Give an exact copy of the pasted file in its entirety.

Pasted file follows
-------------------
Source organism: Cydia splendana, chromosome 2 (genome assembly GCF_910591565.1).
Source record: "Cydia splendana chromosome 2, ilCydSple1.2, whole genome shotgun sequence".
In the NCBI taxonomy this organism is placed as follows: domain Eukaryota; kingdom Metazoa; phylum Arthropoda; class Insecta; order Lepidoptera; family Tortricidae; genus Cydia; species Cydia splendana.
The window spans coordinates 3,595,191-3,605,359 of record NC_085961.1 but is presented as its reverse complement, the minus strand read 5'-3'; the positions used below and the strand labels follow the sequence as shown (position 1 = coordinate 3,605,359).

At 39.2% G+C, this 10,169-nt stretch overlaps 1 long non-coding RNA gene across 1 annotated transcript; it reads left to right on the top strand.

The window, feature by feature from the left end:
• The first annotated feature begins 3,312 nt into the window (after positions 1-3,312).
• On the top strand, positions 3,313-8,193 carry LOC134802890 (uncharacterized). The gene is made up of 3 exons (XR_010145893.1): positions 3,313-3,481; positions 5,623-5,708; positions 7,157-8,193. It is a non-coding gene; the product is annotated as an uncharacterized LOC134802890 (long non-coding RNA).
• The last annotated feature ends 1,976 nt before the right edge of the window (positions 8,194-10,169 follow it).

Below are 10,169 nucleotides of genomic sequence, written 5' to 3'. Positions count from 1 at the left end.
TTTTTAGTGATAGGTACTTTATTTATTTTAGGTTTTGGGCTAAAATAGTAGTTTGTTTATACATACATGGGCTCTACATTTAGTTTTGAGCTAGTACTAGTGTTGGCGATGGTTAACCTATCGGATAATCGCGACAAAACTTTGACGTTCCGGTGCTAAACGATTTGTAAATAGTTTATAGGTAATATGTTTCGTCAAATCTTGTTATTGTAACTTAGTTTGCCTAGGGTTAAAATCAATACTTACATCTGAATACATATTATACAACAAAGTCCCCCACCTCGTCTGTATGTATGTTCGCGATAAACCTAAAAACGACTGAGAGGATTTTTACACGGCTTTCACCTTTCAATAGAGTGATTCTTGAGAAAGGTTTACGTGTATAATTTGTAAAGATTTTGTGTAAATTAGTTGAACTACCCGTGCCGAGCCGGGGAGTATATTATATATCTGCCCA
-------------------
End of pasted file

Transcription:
Source organism: Cydia splendana, chromosome 2 (genome assembly GCF_910591565.1).
Source record: "Cydia splendana chromosome 2, ilCydSple1.2, whole genome shotgun sequence".
In the NCBI taxonomy this organism is placed as follows: domain Eukaryota; kingdom Metazoa; phylum Arthropoda; class Insecta; order Lepidoptera; family Tortricidae; genus Cydia; species Cydia splendana.
The window spans coordinates 3,595,191-3,605,359 of record NC_085961.1 but is presented as its reverse complement, the minus strand read 5'-3'; the positions used below and the strand labels follow the sequence as shown (position 1 = coordinate 3,605,359).

At 39.2% G+C, this 10,169-nt stretch overlaps 1 long non-coding RNA gene across 1 annotated transcript; it reads left to right on the top strand.

The window, feature by feature from the left end:
• The first annotated feature begins 3,312 nt into the window (after positions 1-3,312).
• On the top strand, positions 3,313-8,193 carry LOC134802890 (uncharacterized). The gene is made up of 3 exons (XR_010145893.1): positions 3,313-3,481; positions 5,623-5,708; positions 7,157-8,193. It is a non-coding gene; the product is annotated as an uncharacterized LOC134802890 (long non-coding RNA).
• The last annotated feature ends 1,976 nt before the right edge of the window (positions 8,194-10,169 follow it).

Below are 10,169 nucleotides of genomic sequence, written 5' to 3'. Positions count from 1 at the left end.
TTTTTAGTGATAGGTACTTTATTTATTTTAGGTTTTGGGCTAAAATAGTAGTTTGTTTATACATACATGGGCTCTACATTTAGTTTTGAGCTAGTACTAGTGTTGGCGATGGTTAACCTATCGGATAATCGCGACAAAACTTTGACGTTCCGGTGCTAAACGATTTGTAAATAGTTTATAGGTAATATGTTTCGTCAAATCTTGTTATTGTAACTTAGTTTGCCTAGGGTTAAAATCAATACTTACATCTGAATACATATTATACAACAAAGTCCCCCACCTCGTCTGTATGTATGTTCGCGATAAACCTAAAAACGACTGAGAGGATTTTTACACGGCTTTCACCTTTCAATAGAGTGATTCTTGAGAAAGGTTTACGTGTATAATTTGTAAAGATTTTGTGTAAATTAGTTGAACTACCCGTGCCGAGCCGGGGAGTATATTATATATCTGCCCA